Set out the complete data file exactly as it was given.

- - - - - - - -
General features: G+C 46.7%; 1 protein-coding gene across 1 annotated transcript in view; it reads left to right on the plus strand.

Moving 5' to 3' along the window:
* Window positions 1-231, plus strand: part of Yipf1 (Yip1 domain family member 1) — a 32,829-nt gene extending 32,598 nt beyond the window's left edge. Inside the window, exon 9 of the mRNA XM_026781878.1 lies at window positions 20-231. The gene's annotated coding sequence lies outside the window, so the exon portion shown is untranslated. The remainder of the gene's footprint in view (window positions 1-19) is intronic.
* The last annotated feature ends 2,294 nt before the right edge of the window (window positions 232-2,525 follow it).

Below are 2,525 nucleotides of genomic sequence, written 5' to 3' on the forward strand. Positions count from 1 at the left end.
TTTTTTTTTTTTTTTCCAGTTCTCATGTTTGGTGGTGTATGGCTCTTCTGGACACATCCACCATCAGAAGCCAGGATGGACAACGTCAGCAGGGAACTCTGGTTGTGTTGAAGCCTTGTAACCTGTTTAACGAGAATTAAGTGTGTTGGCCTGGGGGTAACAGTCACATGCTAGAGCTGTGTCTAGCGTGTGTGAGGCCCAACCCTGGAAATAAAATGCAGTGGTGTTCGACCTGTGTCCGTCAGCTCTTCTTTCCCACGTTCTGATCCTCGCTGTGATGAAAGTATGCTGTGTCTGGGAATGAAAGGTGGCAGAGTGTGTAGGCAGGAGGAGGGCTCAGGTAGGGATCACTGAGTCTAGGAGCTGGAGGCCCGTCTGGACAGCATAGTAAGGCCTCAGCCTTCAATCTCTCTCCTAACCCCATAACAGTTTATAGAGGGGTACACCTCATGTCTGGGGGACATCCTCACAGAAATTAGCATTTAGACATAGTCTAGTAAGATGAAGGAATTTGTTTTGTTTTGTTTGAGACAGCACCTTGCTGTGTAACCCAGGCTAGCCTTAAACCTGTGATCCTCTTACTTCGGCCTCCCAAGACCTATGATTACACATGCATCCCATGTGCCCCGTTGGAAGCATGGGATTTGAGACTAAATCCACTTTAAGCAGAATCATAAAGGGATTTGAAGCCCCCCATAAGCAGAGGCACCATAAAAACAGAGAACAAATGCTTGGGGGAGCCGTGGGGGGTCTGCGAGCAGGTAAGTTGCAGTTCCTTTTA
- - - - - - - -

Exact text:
General features: G+C 46.7%; 1 protein-coding gene across 1 annotated transcript in view; it reads left to right on the plus strand.

Moving 5' to 3' along the window:
* Window positions 1-231, plus strand: part of Yipf1 (Yip1 domain family member 1) — a 32,829-nt gene extending 32,598 nt beyond the window's left edge. Inside the window, exon 9 of the mRNA XM_026781878.1 lies at window positions 20-231. The gene's annotated coding sequence lies outside the window, so the exon portion shown is untranslated. The remainder of the gene's footprint in view (window positions 1-19) is intronic.
* The last annotated feature ends 2,294 nt before the right edge of the window (window positions 232-2,525 follow it).

Below are 2,525 nucleotides of genomic sequence, written 5' to 3' on the forward strand. Positions count from 1 at the left end.
TTTTTTTTTTTTTTTCCAGTTCTCATGTTTGGTGGTGTATGGCTCTTCTGGACACATCCACCATCAGAAGCCAGGATGGACAACGTCAGCAGGGAACTCTGGTTGTGTTGAAGCCTTGTAACCTGTTTAACGAGAATTAAGTGTGTTGGCCTGGGGGTAACAGTCACATGCTAGAGCTGTGTCTAGCGTGTGTGAGGCCCAACCCTGGAAATAAAATGCAGTGGTGTTCGACCTGTGTCCGTCAGCTCTTCTTTCCCACGTTCTGATCCTCGCTGTGATGAAAGTATGCTGTGTCTGGGAATGAAAGGTGGCAGAGTGTGTAGGCAGGAGGAGGGCTCAGGTAGGGATCACTGAGTCTAGGAGCTGGAGGCCCGTCTGGACAGCATAGTAAGGCCTCAGCCTTCAATCTCTCTCCTAACCCCATAACAGTTTATAGAGGGGTACACCTCATGTCTGGGGGACATCCTCACAGAAATTAGCATTTAGACATAGTCTAGTAAGATGAAGGAATTTGTTTTGTTTTGTTTGAGACAGCACCTTGCTGTGTAACCCAGGCTAGCCTTAAACCTGTGATCCTCTTACTTCGGCCTCCCAAGACCTATGATTACACATGCATCCCATGTGCCCCGTTGGAAGCATGGGATTTGAGACTAAATCCACTTTAAGCAGAATCATAAAGGGATTTGAAGCCCCCCATAAGCAGAGGCACCATAAAAACAGAGAACAAATGCTTGGGGGAGCCGTGGGGGGTCTGCGAGCAGGTAAGTTGCAGTTCCTTTTA